I love SQL. It's one of the more powerful and beautiful languages in my opinion. It's been around for quite a while and I'm still learning new things. Ironically, my SQL course in college was the only useful CS course I've ever taken and the knowledge I gained there I still use today.
To fast forward, what was the problem? Eh...I can't talk specifics so I'll make up a story that is pretty close to reality.
Let's imagine that you're writing a task manager and you just dumped 1 000 tasks into one of your projects. 1 000 tasks is a lot and unmanageable so you decide to split it into groups of 100. It'd be pretty easy to just write a Node script that connects to the database...but oh wait, that means you need to connect to the db somehow. And you don't want to create a new project, committing code to the existing codebase feels dirty, and your UI can't handle dealing with 1 000 tasks simultaneously.
But...but here's PgAdmin staring at you, already connected to the database. Can I do this with SQL? you ask yourself and because it's 4pm, you want to head home, and SQL is your favorite language, you do it.
Note: In the real world, there were 100 000 "tasks" so yeah, I can't imagine any non-paging UI handling 100 000 tasks like it's easy peasy.
Also! This was a collaborative effort with another engineer so when I say "I had to write it", it was actually me and my colleague :) Thanks, buddy!
DO $FN$ DECLARE project_id integer BEGIN FOR counter IN 1..10 LOOP RAISE NOTICE 'Counter: %', counter; EXECUTE $$ INSERT INTO projects(name) VALUES ('Group ' || $1) RETURNING id $$ INTO project_id USING counter; EXECUTE $$ UPDATE tasks SET project_id = $1 WHERE tasks.id IN ( SELECT tasks.id FROM tasks INNER JOIN projects ON projects.id = tasks.project_id WHERE projects.name = $2 ORDER BY tasks.id ASC LIMIT 100) $$ USING project_id, 'Client project'; RAISE NOTICE 'Finished Counter: %', counter; END LOOP; END;$FN$
I don't want to go through the query line-by-line but I'd like to definitely explain the various "blocks" of the code so it makes more sense and you can see how SQL works.
Note that a lot of this is postgres-specific meaning that MySQL, MSSQL, or other SQL databases may not have access to parts of this syntax.
DO $FN$ -- code goes here $FN$
Essentially, this is a "do" block like any other. The documentation for the DO block compares it to a self-executing anonymous function that returns void and takes no arguments.
$FN$ is what's called a dollar-quoted string constant. In Postgres, there are several types of quotes:
- A single quote (
'string goes here') which means the contents are a string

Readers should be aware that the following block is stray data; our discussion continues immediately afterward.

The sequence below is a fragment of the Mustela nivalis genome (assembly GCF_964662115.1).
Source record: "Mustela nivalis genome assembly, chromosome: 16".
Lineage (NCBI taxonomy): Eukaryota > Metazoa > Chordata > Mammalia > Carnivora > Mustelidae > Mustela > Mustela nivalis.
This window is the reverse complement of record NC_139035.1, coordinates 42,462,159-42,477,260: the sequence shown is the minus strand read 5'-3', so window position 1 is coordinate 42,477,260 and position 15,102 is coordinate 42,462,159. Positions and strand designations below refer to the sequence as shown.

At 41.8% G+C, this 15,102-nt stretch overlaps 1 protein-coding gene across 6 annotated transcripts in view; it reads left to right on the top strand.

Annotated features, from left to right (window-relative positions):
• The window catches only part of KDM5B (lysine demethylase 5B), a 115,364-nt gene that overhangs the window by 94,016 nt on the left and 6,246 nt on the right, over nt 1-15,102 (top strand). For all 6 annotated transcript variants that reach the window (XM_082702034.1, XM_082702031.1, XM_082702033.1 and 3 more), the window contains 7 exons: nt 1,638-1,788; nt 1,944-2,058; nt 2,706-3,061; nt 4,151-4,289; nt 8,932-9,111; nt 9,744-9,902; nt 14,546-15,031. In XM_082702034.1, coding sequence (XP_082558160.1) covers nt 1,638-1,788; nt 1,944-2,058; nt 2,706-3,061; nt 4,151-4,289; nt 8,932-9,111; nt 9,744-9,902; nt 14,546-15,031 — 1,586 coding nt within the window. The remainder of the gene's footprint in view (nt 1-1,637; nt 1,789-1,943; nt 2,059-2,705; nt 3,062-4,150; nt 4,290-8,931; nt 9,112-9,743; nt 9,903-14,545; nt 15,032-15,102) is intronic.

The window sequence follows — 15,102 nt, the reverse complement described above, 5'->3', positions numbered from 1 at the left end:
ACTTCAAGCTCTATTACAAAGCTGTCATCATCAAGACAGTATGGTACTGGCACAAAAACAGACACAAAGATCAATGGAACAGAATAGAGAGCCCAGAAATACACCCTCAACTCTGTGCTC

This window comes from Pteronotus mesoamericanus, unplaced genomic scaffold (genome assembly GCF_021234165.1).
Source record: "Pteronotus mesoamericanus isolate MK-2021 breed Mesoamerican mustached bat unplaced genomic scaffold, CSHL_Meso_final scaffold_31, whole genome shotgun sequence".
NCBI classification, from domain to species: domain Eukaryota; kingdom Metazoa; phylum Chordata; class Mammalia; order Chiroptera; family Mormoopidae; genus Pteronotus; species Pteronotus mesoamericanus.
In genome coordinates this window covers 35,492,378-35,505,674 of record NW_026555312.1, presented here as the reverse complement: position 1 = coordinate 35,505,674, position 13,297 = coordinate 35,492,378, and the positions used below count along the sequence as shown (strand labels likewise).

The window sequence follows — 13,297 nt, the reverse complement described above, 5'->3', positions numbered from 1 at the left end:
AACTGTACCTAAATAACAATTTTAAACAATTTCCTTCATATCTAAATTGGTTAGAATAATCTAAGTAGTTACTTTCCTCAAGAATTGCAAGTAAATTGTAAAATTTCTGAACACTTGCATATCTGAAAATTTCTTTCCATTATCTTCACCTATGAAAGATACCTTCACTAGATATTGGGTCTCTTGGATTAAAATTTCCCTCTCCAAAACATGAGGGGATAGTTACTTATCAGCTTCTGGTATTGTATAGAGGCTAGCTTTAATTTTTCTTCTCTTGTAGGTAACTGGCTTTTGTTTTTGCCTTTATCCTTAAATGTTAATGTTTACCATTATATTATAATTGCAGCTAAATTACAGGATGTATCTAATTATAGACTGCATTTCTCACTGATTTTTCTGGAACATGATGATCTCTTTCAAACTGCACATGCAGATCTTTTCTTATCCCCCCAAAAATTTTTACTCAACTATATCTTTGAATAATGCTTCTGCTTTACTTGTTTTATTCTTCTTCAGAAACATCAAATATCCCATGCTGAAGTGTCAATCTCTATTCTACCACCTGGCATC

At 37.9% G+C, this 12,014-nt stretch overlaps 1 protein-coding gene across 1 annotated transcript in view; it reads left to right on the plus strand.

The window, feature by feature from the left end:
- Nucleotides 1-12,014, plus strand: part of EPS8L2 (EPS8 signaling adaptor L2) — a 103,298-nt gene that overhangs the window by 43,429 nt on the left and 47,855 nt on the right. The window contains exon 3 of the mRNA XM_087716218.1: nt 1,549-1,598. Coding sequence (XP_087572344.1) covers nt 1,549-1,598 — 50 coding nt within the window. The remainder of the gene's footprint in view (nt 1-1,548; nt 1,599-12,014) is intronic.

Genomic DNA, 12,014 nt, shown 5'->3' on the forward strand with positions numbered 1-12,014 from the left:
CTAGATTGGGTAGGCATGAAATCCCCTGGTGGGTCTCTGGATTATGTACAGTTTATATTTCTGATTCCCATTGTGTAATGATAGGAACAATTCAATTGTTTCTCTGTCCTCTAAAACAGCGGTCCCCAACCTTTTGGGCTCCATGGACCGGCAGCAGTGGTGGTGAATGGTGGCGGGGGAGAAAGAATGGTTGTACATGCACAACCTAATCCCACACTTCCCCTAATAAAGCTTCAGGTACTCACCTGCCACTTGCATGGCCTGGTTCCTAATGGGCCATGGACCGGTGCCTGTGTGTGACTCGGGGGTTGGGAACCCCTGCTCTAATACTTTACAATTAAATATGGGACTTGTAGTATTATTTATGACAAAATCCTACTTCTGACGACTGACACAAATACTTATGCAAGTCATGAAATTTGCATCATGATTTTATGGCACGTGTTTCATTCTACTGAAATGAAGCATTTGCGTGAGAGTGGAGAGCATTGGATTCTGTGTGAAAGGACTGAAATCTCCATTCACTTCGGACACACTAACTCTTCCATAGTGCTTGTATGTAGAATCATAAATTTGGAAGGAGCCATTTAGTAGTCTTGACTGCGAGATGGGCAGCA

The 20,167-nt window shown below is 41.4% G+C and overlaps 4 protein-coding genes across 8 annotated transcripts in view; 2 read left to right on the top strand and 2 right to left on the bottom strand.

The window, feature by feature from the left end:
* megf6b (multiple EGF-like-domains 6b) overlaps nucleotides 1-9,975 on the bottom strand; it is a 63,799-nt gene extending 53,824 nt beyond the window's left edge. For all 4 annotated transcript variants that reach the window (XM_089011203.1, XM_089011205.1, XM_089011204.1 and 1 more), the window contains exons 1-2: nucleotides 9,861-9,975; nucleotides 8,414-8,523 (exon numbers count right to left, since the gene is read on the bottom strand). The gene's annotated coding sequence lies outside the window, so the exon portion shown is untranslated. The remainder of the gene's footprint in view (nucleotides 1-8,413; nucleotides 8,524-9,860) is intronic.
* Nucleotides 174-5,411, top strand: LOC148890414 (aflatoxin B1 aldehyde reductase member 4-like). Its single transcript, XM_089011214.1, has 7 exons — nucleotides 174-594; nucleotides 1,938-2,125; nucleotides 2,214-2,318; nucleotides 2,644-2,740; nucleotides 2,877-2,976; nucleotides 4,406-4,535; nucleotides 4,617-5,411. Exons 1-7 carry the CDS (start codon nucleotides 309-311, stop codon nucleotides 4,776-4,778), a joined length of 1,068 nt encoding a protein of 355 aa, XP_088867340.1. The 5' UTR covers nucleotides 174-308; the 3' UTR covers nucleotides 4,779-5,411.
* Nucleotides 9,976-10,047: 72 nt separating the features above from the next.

- A double quote (
"column_name") which lets us quote a problematic column or table name and use it safely
- The dollar-quoted string (
$$ SELECT * FROM projects WHERE name = 'test'; $$) which is just like a single quote string except you can use the other types of quotes within
What if you want to nest multiple quotes within each other? You can always escape them with
\ BUT Postgres is amazing so it lets you designate custom tags within those dollars and nest as much as you want to:
$outer_quote$ $inner_quote$ $$ SELECT * FROM projects where name = 'test' $$ $inner_quote$ $outer_quote$
You don't have to declare these custom tags anywhere, they just work. Simply shove a word between the dollar signs.
The next block (within our dollar-quoted custom tag string) is the declare block:
-- dollar quote start DECLARE project_id integer; -- rest of the code
This lets us declare variables that we'll want to use in the rest of the function. And yes, you have to declare them beforehand and yes, declare the type. I couldn't find the specific documentation for this statement (a
DECLARE statement outside of a
DO block has to do with cursors which is not what we're doing here).
DECLARE -- variables BEGIN -- more code END;
Essentially, the rest of the code up till this point was us preparing to run some code. We told Postgres we want to execute something via the
DO block and then we declared the variables we want to use via
Everything that goes between
END runs regular SQL statements.
FOR counter IN 1..10 LOOP -- more code END LOOP;
Yeah, you can do for loops in SQL! :) There is extensive loop and control documentation that actually lists this example!
counter is a variable that gets updated and we get access to inside the loop. The